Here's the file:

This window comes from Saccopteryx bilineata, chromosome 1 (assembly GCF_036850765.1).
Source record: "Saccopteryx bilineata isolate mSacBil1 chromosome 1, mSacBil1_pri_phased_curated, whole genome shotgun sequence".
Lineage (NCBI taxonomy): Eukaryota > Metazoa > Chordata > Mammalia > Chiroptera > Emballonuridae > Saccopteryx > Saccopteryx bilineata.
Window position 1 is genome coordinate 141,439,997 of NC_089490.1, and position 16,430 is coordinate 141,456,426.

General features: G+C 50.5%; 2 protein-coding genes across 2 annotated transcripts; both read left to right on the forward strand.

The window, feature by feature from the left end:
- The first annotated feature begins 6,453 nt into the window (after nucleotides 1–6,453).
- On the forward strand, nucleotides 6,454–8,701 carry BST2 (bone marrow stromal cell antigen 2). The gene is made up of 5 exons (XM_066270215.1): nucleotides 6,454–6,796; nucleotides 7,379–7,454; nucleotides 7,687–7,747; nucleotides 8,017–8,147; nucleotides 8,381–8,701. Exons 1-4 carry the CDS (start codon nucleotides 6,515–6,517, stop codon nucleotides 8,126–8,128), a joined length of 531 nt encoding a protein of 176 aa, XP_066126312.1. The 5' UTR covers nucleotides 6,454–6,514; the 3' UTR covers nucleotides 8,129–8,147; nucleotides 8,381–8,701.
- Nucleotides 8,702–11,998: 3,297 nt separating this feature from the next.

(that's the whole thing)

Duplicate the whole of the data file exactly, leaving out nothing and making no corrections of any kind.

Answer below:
This window comes from Saccopteryx bilineata, chromosome 1 (assembly GCF_036850765.1).
Source record: "Saccopteryx bilineata isolate mSacBil1 chromosome 1, mSacBil1_pri_phased_curated, whole genome shotgun sequence".
Lineage (NCBI taxonomy): Eukaryota > Metazoa > Chordata > Mammalia > Chiroptera > Emballonuridae > Saccopteryx > Saccopteryx bilineata.
Window position 1 is genome coordinate 141,439,997 of NC_089490.1, and position 16,430 is coordinate 141,456,426.

General features: G+C 50.5%; 2 protein-coding genes across 2 annotated transcripts; both read left to right on the forward strand.

The window, feature by feature from the left end:
- The first annotated feature begins 6,453 nt into the window (after nucleotides 1–6,453).
- On the forward strand, nucleotides 6,454–8,701 carry BST2 (bone marrow stromal cell antigen 2). The gene is made up of 5 exons (XM_066270215.1): nucleotides 6,454–6,796; nucleotides 7,379–7,454; nucleotides 7,687–7,747; nucleotides 8,017–8,147; nucleotides 8,381–8,701. Exons 1-4 carry the CDS (start codon nucleotides 6,515–6,517, stop codon nucleotides 8,126–8,128), a joined length of 531 nt encoding a protein of 176 aa, XP_066126312.1. The 5' UTR covers nucleotides 6,454–6,514; the 3' UTR covers nucleotides 8,129–8,147; nucleotides 8,381–8,701.
- Nucleotides 8,702–11,998: 3,297 nt separating this feature from the next.